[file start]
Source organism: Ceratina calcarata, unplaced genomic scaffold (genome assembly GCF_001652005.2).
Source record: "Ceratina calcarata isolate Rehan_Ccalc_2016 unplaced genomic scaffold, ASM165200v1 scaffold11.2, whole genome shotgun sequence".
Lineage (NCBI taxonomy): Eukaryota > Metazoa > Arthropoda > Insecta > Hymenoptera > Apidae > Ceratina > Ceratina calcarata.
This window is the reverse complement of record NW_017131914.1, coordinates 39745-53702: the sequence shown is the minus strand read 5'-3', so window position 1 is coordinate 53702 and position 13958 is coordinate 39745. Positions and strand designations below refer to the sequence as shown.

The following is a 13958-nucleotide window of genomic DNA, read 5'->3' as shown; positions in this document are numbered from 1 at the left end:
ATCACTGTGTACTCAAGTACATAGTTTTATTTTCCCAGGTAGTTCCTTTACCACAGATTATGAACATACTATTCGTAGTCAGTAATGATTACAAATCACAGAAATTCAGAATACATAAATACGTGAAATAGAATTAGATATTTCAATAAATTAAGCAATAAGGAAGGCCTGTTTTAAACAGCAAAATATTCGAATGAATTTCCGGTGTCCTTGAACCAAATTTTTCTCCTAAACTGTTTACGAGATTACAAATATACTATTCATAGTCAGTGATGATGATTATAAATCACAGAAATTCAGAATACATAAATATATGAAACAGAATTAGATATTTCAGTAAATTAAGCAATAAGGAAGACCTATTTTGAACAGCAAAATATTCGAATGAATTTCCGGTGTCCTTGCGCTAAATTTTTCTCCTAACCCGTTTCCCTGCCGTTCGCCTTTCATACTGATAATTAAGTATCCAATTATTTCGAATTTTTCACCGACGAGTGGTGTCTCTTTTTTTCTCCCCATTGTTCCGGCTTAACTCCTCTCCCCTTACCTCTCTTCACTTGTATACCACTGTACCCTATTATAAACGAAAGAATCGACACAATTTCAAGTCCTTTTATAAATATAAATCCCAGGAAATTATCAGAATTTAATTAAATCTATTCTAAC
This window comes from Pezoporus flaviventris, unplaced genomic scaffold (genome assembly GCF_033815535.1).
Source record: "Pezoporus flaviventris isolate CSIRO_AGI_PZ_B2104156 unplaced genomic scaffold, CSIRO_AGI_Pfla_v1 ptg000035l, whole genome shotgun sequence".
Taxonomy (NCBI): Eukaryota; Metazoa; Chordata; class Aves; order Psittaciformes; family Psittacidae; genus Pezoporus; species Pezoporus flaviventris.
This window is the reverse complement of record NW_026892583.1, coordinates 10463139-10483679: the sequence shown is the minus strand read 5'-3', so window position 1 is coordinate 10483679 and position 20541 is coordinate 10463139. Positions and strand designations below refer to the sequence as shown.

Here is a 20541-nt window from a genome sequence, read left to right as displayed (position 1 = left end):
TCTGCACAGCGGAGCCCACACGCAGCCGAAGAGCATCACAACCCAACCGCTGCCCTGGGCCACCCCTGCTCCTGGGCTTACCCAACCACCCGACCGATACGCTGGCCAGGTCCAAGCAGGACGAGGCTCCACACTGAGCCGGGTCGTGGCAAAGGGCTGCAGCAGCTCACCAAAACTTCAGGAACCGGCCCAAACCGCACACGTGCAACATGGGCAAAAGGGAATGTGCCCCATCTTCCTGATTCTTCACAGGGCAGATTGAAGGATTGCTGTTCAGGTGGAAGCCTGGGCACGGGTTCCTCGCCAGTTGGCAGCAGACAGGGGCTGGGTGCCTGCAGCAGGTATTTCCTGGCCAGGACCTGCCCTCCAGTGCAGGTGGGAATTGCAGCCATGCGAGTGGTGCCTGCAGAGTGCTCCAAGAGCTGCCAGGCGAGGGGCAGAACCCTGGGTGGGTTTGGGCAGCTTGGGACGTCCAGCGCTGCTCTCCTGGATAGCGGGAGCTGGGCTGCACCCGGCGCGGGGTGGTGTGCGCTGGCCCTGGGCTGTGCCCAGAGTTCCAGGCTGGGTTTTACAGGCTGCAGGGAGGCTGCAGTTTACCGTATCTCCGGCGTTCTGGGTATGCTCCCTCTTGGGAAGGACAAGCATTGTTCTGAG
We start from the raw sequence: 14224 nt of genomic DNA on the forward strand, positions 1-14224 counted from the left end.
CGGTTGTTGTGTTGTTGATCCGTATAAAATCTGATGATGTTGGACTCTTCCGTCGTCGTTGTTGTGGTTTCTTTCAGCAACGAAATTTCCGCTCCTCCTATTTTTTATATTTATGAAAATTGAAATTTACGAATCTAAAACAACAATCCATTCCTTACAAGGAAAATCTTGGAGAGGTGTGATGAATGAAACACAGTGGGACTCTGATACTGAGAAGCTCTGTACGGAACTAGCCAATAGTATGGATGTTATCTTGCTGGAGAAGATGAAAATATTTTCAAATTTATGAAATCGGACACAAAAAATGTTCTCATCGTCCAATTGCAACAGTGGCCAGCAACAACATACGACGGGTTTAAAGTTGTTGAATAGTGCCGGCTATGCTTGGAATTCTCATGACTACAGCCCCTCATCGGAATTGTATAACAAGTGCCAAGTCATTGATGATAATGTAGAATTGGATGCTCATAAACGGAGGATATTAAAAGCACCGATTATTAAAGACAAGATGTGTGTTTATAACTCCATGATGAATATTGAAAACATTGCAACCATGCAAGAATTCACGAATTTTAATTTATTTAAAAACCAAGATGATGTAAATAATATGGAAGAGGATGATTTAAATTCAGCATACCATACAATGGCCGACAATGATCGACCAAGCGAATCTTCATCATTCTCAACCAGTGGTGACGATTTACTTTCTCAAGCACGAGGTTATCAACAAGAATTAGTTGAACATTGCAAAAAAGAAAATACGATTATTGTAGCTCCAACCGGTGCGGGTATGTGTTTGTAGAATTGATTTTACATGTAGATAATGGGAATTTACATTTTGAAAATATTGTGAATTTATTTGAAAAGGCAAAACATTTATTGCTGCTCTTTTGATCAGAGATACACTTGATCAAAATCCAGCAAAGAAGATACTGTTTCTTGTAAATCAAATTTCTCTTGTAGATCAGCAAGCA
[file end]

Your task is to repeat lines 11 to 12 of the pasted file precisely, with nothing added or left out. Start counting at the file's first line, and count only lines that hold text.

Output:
Here is a 20541-nt window from a genome sequence, read left to right as displayed (position 1 = left end):
TCTGCACAGCGGAGCCCACACGCAGCCGAAGAGCATCACAACCCAACCGCTGCCCTGGGCCACCCCTGCTCCTGGGCTTACCCAACCACCCGACCGATACGCTGGCCAGGTCCAAGCAGGACGAGGCTCCACACTGAGCCGGGTCGTGGCAAAGGGCTGCAGCAGCTCACCAAAACTTCAGGAACCGGCCCAAACCGCACACGTGCAACATGGGCAAAAGGGAATGTGCCCCATCTTCCTGATTCTTCACAGGGCAGATTGAAGGATTGCTGTTCAGGTGGAAGCCTGGGCACGGGTTCCTCGCCAGTTGGCAGCAGACAGGGGCTGGGTGCCTGCAGCAGGTATTTCCTGGCCAGGACCTGCCCTCCAGTGCAGGTGGGAATTGCAGCCATGCGAGTGGTGCCTGCAGAGTGCTCCAAGAGCTGCCAGGCGAGGGGCAGAACCCTGGGTGGGTTTGGGCAGCTTGGGACGTCCAGCGCTGCTCTCCTGGATAGCGGGAGCTGGGCTGCACCCGGCGCGGGGTGGTGTGCGCTGGCCCTGGGCTGTGCCCAGAGTTCCAGGCTGGGTTTTACAGGCTGCAGGGAGGCTGCAGTTTACCGTATCTCCGGCGTTCTGGGTATGCTCCCTCTTGGGAAGGACAAGCATTGTTCTGAG